Narrator: Jessica Almasy
Published by Audible Studios on May 13, 2014
Length: 11 hrs 28 mins
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Fifteen years ago, a murder-suicide in room 712 rocked the grand old Bellweather Hotel and the young bridesmaid who witnessed it, Minnie Graves. Now hundreds of high school musicians have gathered at the Bellweather for the annual Statewide festival; Minnie has returned to face her demons; and a blizzard is threatening to trap them all inside. When a young prodigy disappears from infamous room 712, the search for her entwines an eccentric cast of conductors and caretakers, teenagers on the verge and adults haunted by memories. This is a genre-bending page-turner, full of playful nods to pop-culture classics from The Shining to Agatha Christie to Glee.
I adored Bellweather Rhapsody. But as a former high school band geek of the early 90s who still accompanies kids at solo and ensemble and a lifelong lover of whodunnits, I am probably the perfect audience. It’s fun quirky and there are a ton of characters all of whom I loved – well, except one, but she was the one I was supposed to dislike anyway.
The Bellweather Hotel in upstate New York is long past its heyday of elegant ballroom dancing and fine dining. Now, which in the novels world is 1997, about the only thing that keeps the Bellweather afloat is hosting “Statewide”, an event where the best NY State high school musicians and singers are brought together for four days of musical excellence and all the accompanying drama.
So, this weekend, we’ve got tons of high schoolers, their chaperones, and conductors converging on the hotel. The characters are where this book shines. Yes, they’re over the top and their choices are not always reasonable but they fit the setting and the situation so well. We have the Hatmaker twins, Rabbit a bassoonist, and Alice a singer. Rabbit is gay and wants to come out to his sister but hasn’t found the right time. Alice is convinced that the missing violin prodigy was actually murdered. We have their teacher, Mrs. Wilson, who was rather fascinating. She and a conductor have a romantic subplot going on that’s odd but definitely adds a lot to the book, both in character development and in how the mystery plays out. There’s the missing violinist and her mom who is in charge of the weekend and is probably a psychopath. We’ve also got Minnie who witnessed a murder-suicide at the hotel in 1982 and is trying to face it and put it behind her. And of course, there’s the hotel staff.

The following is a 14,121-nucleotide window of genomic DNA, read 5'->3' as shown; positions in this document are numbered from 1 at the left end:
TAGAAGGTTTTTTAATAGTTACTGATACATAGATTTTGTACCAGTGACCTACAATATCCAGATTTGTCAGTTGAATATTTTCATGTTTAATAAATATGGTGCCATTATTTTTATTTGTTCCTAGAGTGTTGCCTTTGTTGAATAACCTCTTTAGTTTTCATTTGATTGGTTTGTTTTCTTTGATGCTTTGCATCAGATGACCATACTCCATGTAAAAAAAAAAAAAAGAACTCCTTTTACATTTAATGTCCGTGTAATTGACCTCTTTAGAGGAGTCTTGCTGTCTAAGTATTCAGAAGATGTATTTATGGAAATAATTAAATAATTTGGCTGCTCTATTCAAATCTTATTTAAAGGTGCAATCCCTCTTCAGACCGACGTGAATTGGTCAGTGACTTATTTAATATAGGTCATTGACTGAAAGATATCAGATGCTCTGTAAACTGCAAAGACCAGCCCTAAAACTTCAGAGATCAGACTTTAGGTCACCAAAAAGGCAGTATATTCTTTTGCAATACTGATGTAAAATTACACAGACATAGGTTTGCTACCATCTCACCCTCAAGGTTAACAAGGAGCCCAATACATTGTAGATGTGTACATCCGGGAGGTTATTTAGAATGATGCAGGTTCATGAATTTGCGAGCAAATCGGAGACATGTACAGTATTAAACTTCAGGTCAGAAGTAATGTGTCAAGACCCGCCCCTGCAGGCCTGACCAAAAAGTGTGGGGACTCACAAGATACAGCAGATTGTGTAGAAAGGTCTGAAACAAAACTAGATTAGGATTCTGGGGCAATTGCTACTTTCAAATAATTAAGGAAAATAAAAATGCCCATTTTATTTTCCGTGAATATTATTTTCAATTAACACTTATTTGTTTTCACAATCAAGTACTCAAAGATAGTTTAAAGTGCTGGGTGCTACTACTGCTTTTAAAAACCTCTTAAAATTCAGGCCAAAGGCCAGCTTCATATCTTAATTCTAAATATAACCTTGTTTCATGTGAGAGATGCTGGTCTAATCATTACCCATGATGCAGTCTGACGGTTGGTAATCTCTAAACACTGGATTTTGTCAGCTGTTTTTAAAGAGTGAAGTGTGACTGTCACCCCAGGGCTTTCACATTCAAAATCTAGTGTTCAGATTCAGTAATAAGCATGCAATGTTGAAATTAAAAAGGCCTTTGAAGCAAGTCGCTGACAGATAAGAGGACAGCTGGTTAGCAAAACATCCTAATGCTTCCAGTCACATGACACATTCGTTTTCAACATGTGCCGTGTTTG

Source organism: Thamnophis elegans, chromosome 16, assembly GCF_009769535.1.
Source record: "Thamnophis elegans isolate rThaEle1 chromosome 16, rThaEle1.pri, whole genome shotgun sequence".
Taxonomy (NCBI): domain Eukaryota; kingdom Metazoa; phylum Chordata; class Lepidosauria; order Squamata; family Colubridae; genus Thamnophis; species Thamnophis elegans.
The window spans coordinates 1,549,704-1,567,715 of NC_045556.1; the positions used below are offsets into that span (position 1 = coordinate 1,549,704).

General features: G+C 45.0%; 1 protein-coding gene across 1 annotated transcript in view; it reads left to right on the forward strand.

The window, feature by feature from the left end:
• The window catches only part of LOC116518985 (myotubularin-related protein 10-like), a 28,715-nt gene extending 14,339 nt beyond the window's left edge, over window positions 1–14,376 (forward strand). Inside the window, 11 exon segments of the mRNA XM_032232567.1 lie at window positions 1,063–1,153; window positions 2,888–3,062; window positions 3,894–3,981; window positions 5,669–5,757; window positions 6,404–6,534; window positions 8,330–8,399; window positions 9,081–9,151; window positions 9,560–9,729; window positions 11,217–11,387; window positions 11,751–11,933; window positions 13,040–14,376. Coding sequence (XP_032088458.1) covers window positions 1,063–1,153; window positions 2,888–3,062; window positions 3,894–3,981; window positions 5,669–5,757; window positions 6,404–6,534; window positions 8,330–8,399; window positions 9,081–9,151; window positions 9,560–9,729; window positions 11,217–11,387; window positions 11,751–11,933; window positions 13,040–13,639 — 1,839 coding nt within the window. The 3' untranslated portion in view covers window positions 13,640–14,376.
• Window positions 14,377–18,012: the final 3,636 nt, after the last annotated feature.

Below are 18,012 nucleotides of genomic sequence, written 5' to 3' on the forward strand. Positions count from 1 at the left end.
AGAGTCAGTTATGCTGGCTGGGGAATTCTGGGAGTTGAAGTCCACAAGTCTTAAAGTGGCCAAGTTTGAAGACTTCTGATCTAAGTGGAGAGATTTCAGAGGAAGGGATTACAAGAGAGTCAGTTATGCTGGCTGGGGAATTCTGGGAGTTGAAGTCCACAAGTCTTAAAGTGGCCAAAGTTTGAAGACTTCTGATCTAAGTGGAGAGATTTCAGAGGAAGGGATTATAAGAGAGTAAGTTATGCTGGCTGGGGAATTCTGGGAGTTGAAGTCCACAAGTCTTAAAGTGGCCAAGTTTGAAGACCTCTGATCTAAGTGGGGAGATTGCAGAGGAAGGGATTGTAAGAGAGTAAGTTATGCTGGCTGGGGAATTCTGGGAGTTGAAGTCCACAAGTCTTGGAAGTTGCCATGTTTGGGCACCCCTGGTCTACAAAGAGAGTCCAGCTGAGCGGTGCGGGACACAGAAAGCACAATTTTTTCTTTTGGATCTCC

At heart, it’s a pretty straightforward mystery, but all the characters’ storylines, emotions, wants and needs make it unique. I thoroughly enjoyed it. I was even satisfied by the ending.
Reading this book contributed to these challenges: